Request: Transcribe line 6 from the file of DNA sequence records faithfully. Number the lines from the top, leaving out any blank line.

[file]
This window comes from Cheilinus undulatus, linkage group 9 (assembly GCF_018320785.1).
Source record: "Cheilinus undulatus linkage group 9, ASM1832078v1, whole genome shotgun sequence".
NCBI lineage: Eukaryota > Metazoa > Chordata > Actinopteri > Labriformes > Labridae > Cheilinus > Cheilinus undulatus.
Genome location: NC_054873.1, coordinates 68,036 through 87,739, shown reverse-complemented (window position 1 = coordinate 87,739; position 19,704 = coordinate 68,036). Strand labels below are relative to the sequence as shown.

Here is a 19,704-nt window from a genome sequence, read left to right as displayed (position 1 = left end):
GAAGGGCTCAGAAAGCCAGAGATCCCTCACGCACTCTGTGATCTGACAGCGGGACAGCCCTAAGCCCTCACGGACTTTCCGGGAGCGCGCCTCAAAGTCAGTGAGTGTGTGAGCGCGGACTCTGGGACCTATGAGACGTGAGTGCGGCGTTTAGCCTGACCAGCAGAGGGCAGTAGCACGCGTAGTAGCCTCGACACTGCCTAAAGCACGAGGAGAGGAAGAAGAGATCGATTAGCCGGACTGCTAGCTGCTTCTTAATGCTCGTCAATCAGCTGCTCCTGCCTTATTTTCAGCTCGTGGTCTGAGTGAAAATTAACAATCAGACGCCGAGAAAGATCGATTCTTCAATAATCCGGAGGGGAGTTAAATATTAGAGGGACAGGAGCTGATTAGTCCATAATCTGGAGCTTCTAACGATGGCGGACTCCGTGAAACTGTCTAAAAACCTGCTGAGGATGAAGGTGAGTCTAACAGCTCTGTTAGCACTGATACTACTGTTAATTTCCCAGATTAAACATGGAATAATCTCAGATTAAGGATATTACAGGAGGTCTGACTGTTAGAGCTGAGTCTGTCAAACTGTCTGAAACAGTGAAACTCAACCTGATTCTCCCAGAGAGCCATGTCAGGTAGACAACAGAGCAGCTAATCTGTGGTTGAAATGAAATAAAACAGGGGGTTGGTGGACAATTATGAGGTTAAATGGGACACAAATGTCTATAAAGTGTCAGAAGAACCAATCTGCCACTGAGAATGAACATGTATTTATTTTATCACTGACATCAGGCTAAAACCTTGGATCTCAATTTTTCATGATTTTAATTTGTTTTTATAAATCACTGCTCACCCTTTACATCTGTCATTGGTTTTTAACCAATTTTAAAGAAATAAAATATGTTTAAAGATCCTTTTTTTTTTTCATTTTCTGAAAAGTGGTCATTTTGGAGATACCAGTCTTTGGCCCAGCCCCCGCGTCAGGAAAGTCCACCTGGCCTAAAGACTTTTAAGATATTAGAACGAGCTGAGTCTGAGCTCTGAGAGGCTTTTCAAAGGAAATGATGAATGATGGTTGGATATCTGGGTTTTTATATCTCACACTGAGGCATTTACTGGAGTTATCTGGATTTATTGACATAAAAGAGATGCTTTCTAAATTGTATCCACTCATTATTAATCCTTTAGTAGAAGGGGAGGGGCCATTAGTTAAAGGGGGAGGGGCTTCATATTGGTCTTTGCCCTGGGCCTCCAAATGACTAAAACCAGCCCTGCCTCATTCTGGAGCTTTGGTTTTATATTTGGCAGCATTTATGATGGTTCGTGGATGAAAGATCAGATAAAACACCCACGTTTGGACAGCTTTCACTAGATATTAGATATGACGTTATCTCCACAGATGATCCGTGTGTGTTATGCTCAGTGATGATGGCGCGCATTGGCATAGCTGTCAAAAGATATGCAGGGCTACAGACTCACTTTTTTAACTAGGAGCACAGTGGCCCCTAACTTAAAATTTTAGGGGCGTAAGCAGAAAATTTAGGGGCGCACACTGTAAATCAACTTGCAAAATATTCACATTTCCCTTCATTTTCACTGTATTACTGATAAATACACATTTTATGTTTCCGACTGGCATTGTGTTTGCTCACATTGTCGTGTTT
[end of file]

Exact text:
GAAGGGCTCAGAAAGCCAGAGATCCCTCACGCACTCTGTGATCTGACAGCGGGACAGCCCTAAGCCCTCACGGACTTTCCGGGAGCGCGCCTCAAAGTCAGTGAGTGTGTGAGCGCGGACTCTGGGACCTATGAGACGTGAGTGCGGCGTTTAGCCTGACCAGCAGAGGGCAGTAGCACGCGTAGTAGCCTCGACACTGCCTAAAGCACGAGGAGAGGAAGAAGAGATCGATTAGCCGGACTGCTAGCTGCTTCTTAATGCTCGTCAATCAGCTGCTCCTGCCTTATTTTCAGCTCGTGGTCTGAGTGAAAATTAACAATCAGACGCCGAGAAAGATCGATTCTTCAATAATCCGGAGGGGAGTTAAATATTAGAGGGACAGGAGCTGATTAGTCCATAATCTGGAGCTTCTAACGATGGCGGACTCCGTGAAACTGTCTAAAAACCTGCTGAGGATGAAGGTGAGTCTAACAGCTCTGTTAGCACTGATACTACTGTTAATTTCCCAGATTAAACATGGAATAATCTCAGATTAAGGATATTACAGGAGGTCTGACTGTTAGAGCTGAGTCTGTCAAACTGTCTGAAACAGTGAAACTCAACCTGATTCTCCCAGAGAGCCATGTCAGGTAGACAACAGAGCAGCTAATCTGTGGTTGAAATGAAATAAAACAGGGGGTTGGTGGACAATTATGAGGTTAAATGGGACACAAATGTCTATAAAGTGTCAGAAGAACCAATCTGCCACTGAGAATGAACATGTATTTATTTTATCACTGACATCAGGCTAAAACCTTGGATCTCAATTTTTCATGATTTTAATTTGTTTTTATAAATCACTGCTCACCCTTTACATCTGTCATTGGTTTTTAACCAATTTTAAAGAAATAAAATATGTTTAAAGATCCTTTTTTTTTTTCATTTTCTGAAAAGTGGTCATTTTGGAGATACCAGTCTTTGGCCCAGCCCCCGCGTCAGGAAAGTCCACCTGGCCTAAAGACTTTTAAGATATTAGAACGAGCTGAGTCTGAGCTCTGAGAGGCTTTTCAAAGGAAATGATGAATGATGGTTGGATATCTGGGTTTTTATATCTCACACTGAGGCATTTACTGGAGTTATCTGGATTTATTGACATAAAAGAGATGCTTTCTAAATTGTATCCACTCATTATTAATCCTTTAGTAGAAGGGGAGGGGCCATTAGTTAAAGGGGGAGGGGCTTCATATTGGTCTTTGCCCTGGGCCTCCAAATGACTAAAACCAGCCCTGCCTCATTCTGGAGCTTTGGTTTTATATTTGGCAGCATTTATGATGGTTCGTGGATGAAAGATCAGATAAAACACCCACGTTTGGACAGCTTTCACTAGATATTAGATATGACGTTATCTCCACAGATGATCCGTGTGTGTTATGCTCAGTGATGATGGCGCGCATTGGCATAGCTGTCAAAAGATATGCAGGGCTACAGACTCACTTTTTTAACTAGGAGCACAGTGGCCCCTAACTTAAAATTTTAGGGGCGTAAGCAGAAAATTTAGGGGCGCACACTGTAAATCAACTTGCAAAATATTCACATTTCCCTTCATTTTCACTGTATTACTGATAAATACACATTTTATGTTTCCGACTGGCATTGTGTTTGCTCACATTGTCGTGTTT